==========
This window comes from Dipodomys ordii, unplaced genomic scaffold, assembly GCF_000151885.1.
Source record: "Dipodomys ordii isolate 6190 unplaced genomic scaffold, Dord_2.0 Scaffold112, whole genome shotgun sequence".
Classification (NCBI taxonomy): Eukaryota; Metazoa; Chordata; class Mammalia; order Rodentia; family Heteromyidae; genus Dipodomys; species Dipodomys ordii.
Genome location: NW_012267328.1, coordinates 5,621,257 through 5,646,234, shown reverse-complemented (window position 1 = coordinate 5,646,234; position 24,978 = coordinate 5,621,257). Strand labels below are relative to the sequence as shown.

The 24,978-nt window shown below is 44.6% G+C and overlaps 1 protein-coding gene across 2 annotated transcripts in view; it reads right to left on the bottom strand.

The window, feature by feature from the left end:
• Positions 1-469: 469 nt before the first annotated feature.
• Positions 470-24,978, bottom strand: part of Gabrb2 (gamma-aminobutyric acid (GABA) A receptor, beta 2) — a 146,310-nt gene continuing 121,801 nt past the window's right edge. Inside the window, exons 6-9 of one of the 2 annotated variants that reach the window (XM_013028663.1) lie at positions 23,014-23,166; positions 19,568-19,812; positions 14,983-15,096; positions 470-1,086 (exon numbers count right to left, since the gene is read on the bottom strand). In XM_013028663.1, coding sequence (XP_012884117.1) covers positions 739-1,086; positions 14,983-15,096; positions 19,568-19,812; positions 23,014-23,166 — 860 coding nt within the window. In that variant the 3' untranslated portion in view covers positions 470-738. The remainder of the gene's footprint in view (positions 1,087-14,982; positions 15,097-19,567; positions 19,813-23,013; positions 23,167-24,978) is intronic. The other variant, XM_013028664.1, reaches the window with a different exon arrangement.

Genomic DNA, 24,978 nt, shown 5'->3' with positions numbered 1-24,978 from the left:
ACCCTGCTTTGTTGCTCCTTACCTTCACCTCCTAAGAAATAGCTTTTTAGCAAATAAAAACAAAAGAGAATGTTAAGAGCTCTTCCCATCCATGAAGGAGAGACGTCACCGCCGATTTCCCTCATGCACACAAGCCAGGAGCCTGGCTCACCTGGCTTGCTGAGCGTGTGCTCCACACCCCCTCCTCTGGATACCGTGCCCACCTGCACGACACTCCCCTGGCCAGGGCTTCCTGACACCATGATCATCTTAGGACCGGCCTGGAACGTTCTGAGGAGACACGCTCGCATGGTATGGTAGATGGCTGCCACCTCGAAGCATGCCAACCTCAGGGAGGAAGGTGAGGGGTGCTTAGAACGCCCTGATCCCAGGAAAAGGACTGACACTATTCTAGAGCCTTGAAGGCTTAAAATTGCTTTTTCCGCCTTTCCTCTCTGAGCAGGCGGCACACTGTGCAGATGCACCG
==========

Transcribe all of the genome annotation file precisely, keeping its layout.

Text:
This window comes from Dipodomys ordii, unplaced genomic scaffold, assembly GCF_000151885.1.
Source record: "Dipodomys ordii isolate 6190 unplaced genomic scaffold, Dord_2.0 Scaffold112, whole genome shotgun sequence".
Classification (NCBI taxonomy): Eukaryota; Metazoa; Chordata; class Mammalia; order Rodentia; family Heteromyidae; genus Dipodomys; species Dipodomys ordii.
Genome location: NW_012267328.1, coordinates 5,621,257 through 5,646,234, shown reverse-complemented (window position 1 = coordinate 5,646,234; position 24,978 = coordinate 5,621,257). Strand labels below are relative to the sequence as shown.

The 24,978-nt window shown below is 44.6% G+C and overlaps 1 protein-coding gene across 2 annotated transcripts in view; it reads right to left on the bottom strand.

The window, feature by feature from the left end:
• Positions 1-469: 469 nt before the first annotated feature.
• Positions 470-24,978, bottom strand: part of Gabrb2 (gamma-aminobutyric acid (GABA) A receptor, beta 2) — a 146,310-nt gene continuing 121,801 nt past the window's right edge. Inside the window, exons 6-9 of one of the 2 annotated variants that reach the window (XM_013028663.1) lie at positions 23,014-23,166; positions 19,568-19,812; positions 14,983-15,096; positions 470-1,086 (exon numbers count right to left, since the gene is read on the bottom strand). In XM_013028663.1, coding sequence (XP_012884117.1) covers positions 739-1,086; positions 14,983-15,096; positions 19,568-19,812; positions 23,014-23,166 — 860 coding nt within the window. In that variant the 3' untranslated portion in view covers positions 470-738. The remainder of the gene's footprint in view (positions 1,087-14,982; positions 15,097-19,567; positions 19,813-23,013; positions 23,167-24,978) is intronic. The other variant, XM_013028664.1, reaches the window with a different exon arrangement.

Genomic DNA, 24,978 nt, shown 5'->3' with positions numbered 1-24,978 from the left:
ACCCTGCTTTGTTGCTCCTTACCTTCACCTCCTAAGAAATAGCTTTTTAGCAAATAAAAACAAAAGAGAATGTTAAGAGCTCTTCCCATCCATGAAGGAGAGACGTCACCGCCGATTTCCCTCATGCACACAAGCCAGGAGCCTGGCTCACCTGGCTTGCTGAGCGTGTGCTCCACACCCCCTCCTCTGGATACCGTGCCCACCTGCACGACACTCCCCTGGCCAGGGCTTCCTGACACCATGATCATCTTAGGACCGGCCTGGAACGTTCTGAGGAGACACGCTCGCATGGTATGGTAGATGGCTGCCACCTCGAAGCATGCCAACCTCAGGGAGGAAGGTGAGGGGTGCTTAGAACGCCCTGATCCCAGGAAAAGGACTGACACTATTCTAGAGCCTTGAAGGCTTAAAATTGCTTTTTCCGCCTTTCCTCTCTGAGCAGGCGGCACACTGTGCAGATGCACCG